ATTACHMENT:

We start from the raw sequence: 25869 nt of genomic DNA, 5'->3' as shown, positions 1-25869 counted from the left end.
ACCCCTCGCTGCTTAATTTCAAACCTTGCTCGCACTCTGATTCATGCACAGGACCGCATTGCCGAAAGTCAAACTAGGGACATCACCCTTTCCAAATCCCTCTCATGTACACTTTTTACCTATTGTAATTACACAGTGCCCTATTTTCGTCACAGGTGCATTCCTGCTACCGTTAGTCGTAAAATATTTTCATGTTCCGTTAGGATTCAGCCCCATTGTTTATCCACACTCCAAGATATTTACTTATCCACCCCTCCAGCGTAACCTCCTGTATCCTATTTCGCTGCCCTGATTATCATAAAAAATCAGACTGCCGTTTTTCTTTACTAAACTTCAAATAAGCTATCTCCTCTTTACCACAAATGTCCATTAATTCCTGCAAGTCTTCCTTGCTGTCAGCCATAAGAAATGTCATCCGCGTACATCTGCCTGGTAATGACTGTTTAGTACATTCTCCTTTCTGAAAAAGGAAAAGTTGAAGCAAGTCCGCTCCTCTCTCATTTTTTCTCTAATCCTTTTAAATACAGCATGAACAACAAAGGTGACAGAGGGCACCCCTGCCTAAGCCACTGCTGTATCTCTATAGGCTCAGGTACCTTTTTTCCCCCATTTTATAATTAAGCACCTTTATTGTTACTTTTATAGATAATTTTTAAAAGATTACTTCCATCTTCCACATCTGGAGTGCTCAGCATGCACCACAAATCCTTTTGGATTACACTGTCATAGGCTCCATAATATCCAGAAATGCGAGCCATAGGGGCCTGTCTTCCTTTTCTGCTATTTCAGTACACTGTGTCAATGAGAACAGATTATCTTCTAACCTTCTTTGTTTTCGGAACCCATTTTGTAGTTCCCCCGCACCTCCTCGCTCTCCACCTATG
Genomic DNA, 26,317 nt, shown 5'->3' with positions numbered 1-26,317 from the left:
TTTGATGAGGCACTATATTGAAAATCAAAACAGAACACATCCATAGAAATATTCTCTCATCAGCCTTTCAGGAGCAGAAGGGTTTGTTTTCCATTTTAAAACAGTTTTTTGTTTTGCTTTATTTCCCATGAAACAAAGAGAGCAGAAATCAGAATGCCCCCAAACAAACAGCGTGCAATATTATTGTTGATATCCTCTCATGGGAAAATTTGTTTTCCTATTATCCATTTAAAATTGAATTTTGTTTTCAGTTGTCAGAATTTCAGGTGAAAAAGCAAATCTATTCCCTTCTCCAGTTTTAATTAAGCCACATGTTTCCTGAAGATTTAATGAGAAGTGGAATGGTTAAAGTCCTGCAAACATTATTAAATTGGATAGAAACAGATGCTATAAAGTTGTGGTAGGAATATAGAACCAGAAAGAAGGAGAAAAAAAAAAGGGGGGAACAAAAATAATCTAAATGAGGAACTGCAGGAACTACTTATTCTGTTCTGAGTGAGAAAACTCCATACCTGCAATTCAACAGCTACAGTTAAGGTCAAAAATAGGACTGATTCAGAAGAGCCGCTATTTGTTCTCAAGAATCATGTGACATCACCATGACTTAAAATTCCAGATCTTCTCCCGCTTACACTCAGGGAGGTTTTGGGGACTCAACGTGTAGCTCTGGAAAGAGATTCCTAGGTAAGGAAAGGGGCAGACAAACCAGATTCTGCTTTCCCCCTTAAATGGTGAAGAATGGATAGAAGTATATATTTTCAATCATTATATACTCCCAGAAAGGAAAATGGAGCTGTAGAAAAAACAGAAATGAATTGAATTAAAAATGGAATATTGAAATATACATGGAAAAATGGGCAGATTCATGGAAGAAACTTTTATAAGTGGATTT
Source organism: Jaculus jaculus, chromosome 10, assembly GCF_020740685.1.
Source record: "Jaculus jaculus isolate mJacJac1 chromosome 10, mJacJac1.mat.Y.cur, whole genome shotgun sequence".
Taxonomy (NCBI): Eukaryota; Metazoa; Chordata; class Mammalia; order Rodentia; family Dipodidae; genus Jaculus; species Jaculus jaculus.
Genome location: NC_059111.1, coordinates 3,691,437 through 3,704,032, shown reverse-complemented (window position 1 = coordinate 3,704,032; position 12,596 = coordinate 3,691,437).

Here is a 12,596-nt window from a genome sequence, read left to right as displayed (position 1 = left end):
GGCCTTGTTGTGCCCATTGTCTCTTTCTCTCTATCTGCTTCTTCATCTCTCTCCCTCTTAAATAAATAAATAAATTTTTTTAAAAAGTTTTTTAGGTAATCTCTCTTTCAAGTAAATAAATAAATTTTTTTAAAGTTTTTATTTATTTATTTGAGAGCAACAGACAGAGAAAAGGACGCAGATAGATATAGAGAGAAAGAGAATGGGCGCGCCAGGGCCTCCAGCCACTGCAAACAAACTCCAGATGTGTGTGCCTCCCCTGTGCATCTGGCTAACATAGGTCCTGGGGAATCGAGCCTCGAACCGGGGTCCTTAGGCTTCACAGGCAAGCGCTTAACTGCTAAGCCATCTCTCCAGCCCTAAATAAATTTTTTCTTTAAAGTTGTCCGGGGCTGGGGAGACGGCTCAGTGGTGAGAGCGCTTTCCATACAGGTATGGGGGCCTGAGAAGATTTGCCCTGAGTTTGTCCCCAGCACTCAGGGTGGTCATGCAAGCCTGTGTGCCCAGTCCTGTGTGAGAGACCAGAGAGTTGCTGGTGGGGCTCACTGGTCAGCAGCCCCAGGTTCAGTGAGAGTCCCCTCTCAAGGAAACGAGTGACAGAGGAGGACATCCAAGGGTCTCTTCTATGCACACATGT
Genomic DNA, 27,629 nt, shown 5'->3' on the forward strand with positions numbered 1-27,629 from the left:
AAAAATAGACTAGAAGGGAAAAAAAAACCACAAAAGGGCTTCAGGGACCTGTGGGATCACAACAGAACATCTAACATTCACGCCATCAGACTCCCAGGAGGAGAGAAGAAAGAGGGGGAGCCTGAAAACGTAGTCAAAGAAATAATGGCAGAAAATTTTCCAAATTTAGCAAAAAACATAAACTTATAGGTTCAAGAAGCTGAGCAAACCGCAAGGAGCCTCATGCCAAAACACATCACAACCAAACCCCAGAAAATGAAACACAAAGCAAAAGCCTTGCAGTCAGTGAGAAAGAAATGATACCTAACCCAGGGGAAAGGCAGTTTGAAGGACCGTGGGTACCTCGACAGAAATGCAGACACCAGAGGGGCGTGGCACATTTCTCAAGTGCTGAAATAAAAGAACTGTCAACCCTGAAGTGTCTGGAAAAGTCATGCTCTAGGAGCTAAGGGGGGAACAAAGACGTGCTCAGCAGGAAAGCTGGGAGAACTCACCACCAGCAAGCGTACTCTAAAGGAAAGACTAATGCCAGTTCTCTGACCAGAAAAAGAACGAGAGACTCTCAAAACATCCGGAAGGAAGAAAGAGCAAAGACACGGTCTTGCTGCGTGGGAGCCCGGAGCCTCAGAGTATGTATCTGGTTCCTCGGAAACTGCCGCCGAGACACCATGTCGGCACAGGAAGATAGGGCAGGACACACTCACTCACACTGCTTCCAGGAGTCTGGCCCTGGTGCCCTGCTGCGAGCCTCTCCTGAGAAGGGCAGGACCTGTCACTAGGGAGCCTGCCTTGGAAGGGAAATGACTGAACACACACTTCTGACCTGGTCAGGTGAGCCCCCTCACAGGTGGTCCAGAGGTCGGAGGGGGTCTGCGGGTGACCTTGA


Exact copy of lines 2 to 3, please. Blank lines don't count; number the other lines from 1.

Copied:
ACCCCTCGCTGCTTAATTTCAAACCTTGCTCGCACTCTGATTCATGCACAGGACCGCATTGCCGAAAGTCAAACTAGGGACATCACCCTTTCCAAATCCCTCTCATGTACACTTTTTACCTATTGTAATTACACAGTGCCCTATTTTCGTCACAGGTGCATTCCTGCTACCGTTAGTCGTAAAATATTTTCATGTTCCGTTAGGATTCAGCCCCATTGTTTATCCACACTCCAAGATATTTACTTATCCACCCCTCCAGCGTAACCTCCTGTATCCTATTTCGCTGCCCTGATTATCATAAAAAATCAGACTGCCGTTTTTCTTTACTAAACTTCAAATAAGCTATCTCCTCTTTACCACAAATGTCCATTAATTCCTGCAAGTCTTCCTTGCTGTCAGCCATAAGAAATGTCATCCGCGTACATCTGCCTGGTAATGACTGTTTAGTACATTCTCCTTTCTGAAAAAGGAAAAGTTGAAGCAAGTCCGCTCCTCTCTCATTTTTTCTCTAATCCTTTTAAATACAGCATGAACAACAAAGGTGACAGAGGGCACCCCTGCCTAAGCCACTGCTGTATCTCTATAGGCTCAGGTACCTTTTTTCCCCCATTTTATAATTAAGCACCTTTATTGTTACTTTTATAGATAATTTTTAAAAGATTACTTCCATCTTCCACATCTGGAGTGCTCAGCATGCACCACAAATCCTTTTGGATTACACTGTCATAGGCTCCATAATATCCAGAAATGCGAGCCATAGGGGCCTGTCTTCCTTTTCTGCTATTTCAGTACACTGTGTCAATGAGAACAGATTATCTTCTAACCTTCTTTGTTTTCGGAACCCATTTTGTAGTTCCCCCGCACCTCCTCGCTCTCCACCTATG
Genomic DNA, 26,317 nt, shown 5'->3' with positions numbered 1-26,317 from the left: